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Wednesday, May 29, 2024  
20 Dhul-Qadah 1445  

Karachi has some of the highest nitric oxide concentrations in the world

Air pollution in Karachi likely results in excess of 2,000 deaths a year, new study finds

Pollution in Karachi comes from many sources, including high traffic and many industrial units. A new study sheds light into how this pollution may be affecting the health of Karachi residents.

The study was published in January in the journal Environmental Monitoring and Assessment, and was an international collaboration between researchers in Karachi, Qatar, Saudi Arabia, and the United States.

Over a one-year period, the nine-member team obtained approximately 400 air samples. They then used a technique called ion chromatography to determine the concentrations of four different air pollutants in this sample, including nitric oxide. Nitric oxide is an air pollutant that can be deadly in high concentration. They found that Karachi has some of the highest recorded nitric oxide concentrations in the world.

The objectives of this study were to investigate the levels of gaseous pollutants (NO, NO2, O3, HNO3, and SO2)

Using these results, the team was able to estimate how many deaths in Karachi are due to air pollution. Based on their results from the four tested pollutants alone, they found that at least 2,000 people in Karachi die per year due to pollution.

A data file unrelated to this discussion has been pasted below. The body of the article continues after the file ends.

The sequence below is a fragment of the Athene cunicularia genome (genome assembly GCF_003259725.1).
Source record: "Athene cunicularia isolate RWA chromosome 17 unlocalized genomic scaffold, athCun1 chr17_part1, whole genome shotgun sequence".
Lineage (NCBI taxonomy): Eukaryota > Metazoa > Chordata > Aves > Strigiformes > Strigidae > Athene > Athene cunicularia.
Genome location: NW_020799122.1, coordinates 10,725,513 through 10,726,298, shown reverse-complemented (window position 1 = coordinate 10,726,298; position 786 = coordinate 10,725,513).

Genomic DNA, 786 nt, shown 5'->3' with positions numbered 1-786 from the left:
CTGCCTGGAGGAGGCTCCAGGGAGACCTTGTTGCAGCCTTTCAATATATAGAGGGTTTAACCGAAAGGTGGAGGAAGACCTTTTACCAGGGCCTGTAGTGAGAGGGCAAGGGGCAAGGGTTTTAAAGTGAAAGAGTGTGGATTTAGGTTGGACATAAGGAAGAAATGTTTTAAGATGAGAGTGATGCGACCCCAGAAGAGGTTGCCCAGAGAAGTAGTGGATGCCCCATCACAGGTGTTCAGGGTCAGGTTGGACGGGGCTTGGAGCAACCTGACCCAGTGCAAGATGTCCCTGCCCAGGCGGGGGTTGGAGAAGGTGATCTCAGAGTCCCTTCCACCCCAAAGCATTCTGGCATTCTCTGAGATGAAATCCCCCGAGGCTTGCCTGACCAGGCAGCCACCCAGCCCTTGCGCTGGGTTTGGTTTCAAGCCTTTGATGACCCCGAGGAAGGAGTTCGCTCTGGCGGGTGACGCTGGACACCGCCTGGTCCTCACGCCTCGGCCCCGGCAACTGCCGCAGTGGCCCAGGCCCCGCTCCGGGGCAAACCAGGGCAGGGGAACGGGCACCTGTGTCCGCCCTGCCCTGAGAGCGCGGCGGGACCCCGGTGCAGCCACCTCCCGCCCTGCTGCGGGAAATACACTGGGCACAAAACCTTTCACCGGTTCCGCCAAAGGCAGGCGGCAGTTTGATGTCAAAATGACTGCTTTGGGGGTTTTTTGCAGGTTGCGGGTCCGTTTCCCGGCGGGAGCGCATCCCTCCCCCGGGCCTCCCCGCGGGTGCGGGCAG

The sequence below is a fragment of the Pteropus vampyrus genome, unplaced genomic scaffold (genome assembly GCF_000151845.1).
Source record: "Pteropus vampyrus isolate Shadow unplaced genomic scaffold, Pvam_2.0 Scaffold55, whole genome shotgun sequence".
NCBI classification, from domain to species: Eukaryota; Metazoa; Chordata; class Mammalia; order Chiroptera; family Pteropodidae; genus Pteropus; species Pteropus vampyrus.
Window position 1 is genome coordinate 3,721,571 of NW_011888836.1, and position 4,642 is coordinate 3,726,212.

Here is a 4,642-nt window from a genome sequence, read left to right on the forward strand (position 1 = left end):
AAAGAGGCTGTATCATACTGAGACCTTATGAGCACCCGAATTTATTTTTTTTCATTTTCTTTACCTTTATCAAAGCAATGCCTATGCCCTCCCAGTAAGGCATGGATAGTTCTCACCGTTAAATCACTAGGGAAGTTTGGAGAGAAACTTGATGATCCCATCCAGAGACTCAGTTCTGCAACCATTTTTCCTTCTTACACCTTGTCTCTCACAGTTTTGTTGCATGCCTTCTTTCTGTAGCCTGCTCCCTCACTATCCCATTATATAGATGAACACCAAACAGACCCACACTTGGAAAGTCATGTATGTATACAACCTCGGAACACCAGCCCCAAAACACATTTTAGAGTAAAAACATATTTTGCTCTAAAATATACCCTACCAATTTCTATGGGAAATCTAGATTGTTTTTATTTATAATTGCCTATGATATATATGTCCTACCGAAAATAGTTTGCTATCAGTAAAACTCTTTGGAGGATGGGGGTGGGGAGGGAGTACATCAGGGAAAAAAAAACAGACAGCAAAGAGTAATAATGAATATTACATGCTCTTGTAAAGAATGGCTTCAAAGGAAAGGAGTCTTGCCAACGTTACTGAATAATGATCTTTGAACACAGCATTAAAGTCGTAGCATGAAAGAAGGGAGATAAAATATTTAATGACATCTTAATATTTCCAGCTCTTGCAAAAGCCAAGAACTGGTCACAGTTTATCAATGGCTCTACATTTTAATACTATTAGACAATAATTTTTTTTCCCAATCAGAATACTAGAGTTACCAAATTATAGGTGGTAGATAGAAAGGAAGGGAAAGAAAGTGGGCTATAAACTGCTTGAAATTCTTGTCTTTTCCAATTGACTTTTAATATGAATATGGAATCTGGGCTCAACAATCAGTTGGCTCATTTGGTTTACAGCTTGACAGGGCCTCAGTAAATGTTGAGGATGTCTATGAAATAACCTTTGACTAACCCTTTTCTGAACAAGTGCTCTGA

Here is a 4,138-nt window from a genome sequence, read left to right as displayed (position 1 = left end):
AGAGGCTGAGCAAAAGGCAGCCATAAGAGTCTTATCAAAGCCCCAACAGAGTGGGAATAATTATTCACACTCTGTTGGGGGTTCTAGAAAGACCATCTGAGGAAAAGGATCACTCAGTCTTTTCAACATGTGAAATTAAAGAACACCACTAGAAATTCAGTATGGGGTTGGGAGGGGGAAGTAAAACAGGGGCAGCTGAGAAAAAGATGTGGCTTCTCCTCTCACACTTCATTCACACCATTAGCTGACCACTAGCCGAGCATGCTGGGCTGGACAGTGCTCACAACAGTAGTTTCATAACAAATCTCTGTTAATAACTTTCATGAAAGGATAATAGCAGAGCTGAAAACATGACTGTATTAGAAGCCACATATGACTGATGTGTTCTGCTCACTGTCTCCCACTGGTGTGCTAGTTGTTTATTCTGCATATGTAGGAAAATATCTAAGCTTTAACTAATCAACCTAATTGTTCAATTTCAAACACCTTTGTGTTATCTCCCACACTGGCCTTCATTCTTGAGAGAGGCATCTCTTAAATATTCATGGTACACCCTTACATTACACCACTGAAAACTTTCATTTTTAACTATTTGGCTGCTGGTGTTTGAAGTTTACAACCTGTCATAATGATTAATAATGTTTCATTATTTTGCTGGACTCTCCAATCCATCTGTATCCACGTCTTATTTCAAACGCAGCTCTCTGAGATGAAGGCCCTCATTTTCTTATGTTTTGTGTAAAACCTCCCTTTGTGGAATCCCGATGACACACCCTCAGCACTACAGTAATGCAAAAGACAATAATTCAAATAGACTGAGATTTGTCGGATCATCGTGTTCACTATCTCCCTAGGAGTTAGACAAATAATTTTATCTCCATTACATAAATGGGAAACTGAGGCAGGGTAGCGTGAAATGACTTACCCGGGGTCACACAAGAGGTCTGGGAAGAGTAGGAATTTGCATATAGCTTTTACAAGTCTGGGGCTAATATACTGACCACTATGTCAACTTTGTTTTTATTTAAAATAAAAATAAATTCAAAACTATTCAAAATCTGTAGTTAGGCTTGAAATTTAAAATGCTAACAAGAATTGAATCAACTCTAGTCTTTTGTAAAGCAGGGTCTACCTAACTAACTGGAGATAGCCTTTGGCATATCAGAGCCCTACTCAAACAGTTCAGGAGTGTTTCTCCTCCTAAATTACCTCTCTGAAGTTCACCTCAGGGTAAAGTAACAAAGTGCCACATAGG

The observed SO2 or Sulphur Dioxide seasonal average concentration in the fall was 5 times higher than that in summer. The fall 24-hour average exceeded the WHO daily guideline by a factor of about 15.7

Professor Zafar Fatmi is a Professor of Environmental Health at Aga Khan University and one of the authors of this study. Over email, he explained that this estimated number of annual deaths is likely a significant underestimate, sharing that “air pollution are not only gases but a major component is particulate matter. Therefore, the overall deaths and diseases associated with air pollution are much more.”

Our team also discussed these findings with the corresponding author, Professor Haider Khwaja who is an Associate Professor of Environmental Health Science at the University of Albany (USA). Over email, he told us that, “there is a major environmental problem of concern in major cities of Pakistan” and that “education of students, health professionals, and the general public is the need of the hour.”

To address this problem, Professor Khwaja emphasized four necessary steps for Pakistan to improve its air pollution: (1) political will, (2) capacity building, (3) additional research and data collection for monitoring and health tracking, and (4) a “need for collaboration among health and environmental scientists and regulatory agencies at a provincial scale.”

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